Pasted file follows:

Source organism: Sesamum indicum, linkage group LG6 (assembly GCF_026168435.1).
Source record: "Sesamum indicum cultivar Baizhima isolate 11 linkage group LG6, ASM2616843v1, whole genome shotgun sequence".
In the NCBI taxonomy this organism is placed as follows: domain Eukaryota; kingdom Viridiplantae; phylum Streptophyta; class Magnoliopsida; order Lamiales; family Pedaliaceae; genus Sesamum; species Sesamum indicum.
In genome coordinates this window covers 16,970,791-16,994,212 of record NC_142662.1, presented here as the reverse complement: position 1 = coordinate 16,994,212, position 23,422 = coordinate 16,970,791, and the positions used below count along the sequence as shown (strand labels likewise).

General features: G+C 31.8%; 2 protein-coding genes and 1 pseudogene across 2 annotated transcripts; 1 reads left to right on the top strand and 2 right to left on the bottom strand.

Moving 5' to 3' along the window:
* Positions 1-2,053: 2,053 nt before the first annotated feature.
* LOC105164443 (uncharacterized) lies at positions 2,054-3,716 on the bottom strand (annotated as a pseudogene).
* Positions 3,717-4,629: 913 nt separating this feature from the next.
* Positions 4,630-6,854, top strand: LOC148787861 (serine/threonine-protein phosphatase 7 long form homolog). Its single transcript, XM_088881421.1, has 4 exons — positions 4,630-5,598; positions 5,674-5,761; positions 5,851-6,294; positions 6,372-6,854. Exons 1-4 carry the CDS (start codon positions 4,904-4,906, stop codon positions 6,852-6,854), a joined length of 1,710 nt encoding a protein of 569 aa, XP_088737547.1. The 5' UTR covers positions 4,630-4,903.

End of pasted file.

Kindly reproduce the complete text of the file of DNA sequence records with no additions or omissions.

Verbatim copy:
Source organism: Sesamum indicum, linkage group LG6 (assembly GCF_026168435.1).
Source record: "Sesamum indicum cultivar Baizhima isolate 11 linkage group LG6, ASM2616843v1, whole genome shotgun sequence".
In the NCBI taxonomy this organism is placed as follows: domain Eukaryota; kingdom Viridiplantae; phylum Streptophyta; class Magnoliopsida; order Lamiales; family Pedaliaceae; genus Sesamum; species Sesamum indicum.
In genome coordinates this window covers 16,970,791-16,994,212 of record NC_142662.1, presented here as the reverse complement: position 1 = coordinate 16,994,212, position 23,422 = coordinate 16,970,791, and the positions used below count along the sequence as shown (strand labels likewise).

General features: G+C 31.8%; 2 protein-coding genes and 1 pseudogene across 2 annotated transcripts; 1 reads left to right on the top strand and 2 right to left on the bottom strand.

Moving 5' to 3' along the window:
* Positions 1-2,053: 2,053 nt before the first annotated feature.
* LOC105164443 (uncharacterized) lies at positions 2,054-3,716 on the bottom strand (annotated as a pseudogene).
* Positions 3,717-4,629: 913 nt separating this feature from the next.
* Positions 4,630-6,854, top strand: LOC148787861 (serine/threonine-protein phosphatase 7 long form homolog). Its single transcript, XM_088881421.1, has 4 exons — positions 4,630-5,598; positions 5,674-5,761; positions 5,851-6,294; positions 6,372-6,854. Exons 1-4 carry the CDS (start codon positions 4,904-4,906, stop codon positions 6,852-6,854), a joined length of 1,710 nt encoding a protein of 569 aa, XP_088737547.1. The 5' UTR covers positions 4,630-4,903.